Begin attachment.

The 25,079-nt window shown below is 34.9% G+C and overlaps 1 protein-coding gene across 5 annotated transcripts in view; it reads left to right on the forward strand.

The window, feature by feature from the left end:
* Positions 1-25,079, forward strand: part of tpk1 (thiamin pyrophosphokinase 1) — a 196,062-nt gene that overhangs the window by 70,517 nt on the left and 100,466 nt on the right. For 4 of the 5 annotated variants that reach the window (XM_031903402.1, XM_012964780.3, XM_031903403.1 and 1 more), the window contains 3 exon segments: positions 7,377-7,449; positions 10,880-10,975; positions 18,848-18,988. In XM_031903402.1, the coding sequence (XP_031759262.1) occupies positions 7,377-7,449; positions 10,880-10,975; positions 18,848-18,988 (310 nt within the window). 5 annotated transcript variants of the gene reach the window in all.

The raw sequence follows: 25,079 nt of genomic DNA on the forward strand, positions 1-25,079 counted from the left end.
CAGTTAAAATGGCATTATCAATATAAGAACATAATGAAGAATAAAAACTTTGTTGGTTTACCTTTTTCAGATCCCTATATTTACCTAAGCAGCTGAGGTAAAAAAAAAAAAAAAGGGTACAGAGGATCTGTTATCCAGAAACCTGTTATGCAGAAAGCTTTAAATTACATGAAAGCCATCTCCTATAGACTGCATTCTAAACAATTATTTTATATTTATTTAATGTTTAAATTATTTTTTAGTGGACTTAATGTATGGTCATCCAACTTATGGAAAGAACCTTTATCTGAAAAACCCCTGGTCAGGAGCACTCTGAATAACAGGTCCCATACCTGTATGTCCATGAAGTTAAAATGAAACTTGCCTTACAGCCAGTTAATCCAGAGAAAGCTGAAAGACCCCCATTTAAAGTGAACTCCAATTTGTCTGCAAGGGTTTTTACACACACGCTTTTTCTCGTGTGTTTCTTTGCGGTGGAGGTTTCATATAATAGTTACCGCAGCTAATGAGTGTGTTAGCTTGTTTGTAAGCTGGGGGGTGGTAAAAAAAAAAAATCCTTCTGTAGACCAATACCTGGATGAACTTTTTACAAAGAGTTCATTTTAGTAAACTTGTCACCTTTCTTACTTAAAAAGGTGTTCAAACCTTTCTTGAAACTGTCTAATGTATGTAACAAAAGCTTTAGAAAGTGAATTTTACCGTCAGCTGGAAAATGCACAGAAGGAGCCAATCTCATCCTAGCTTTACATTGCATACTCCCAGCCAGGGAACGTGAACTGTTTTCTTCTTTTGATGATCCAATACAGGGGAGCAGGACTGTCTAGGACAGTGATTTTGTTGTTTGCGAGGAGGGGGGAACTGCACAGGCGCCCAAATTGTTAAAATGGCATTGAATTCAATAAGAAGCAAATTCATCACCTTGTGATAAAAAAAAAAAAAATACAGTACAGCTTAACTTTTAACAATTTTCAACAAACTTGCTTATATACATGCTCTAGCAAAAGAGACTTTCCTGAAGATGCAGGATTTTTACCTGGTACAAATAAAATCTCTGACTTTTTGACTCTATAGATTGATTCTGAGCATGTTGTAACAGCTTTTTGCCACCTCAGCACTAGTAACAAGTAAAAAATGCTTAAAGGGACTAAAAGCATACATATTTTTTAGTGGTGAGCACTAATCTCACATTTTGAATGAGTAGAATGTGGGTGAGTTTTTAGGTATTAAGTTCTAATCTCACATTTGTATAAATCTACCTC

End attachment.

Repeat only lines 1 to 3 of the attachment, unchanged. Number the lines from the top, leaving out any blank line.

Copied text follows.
The 25,079-nt window shown below is 34.9% G+C and overlaps 1 protein-coding gene across 5 annotated transcripts in view; it reads left to right on the forward strand.

The window, feature by feature from the left end:
* Positions 1-25,079, forward strand: part of tpk1 (thiamin pyrophosphokinase 1) — a 196,062-nt gene that overhangs the window by 70,517 nt on the left and 100,466 nt on the right. For 4 of the 5 annotated variants that reach the window (XM_031903402.1, XM_012964780.3, XM_031903403.1 and 1 more), the window contains 3 exon segments: positions 7,377-7,449; positions 10,880-10,975; positions 18,848-18,988. In XM_031903402.1, the coding sequence (XP_031759262.1) occupies positions 7,377-7,449; positions 10,880-10,975; positions 18,848-18,988 (310 nt within the window). 5 annotated transcript variants of the gene reach the window in all.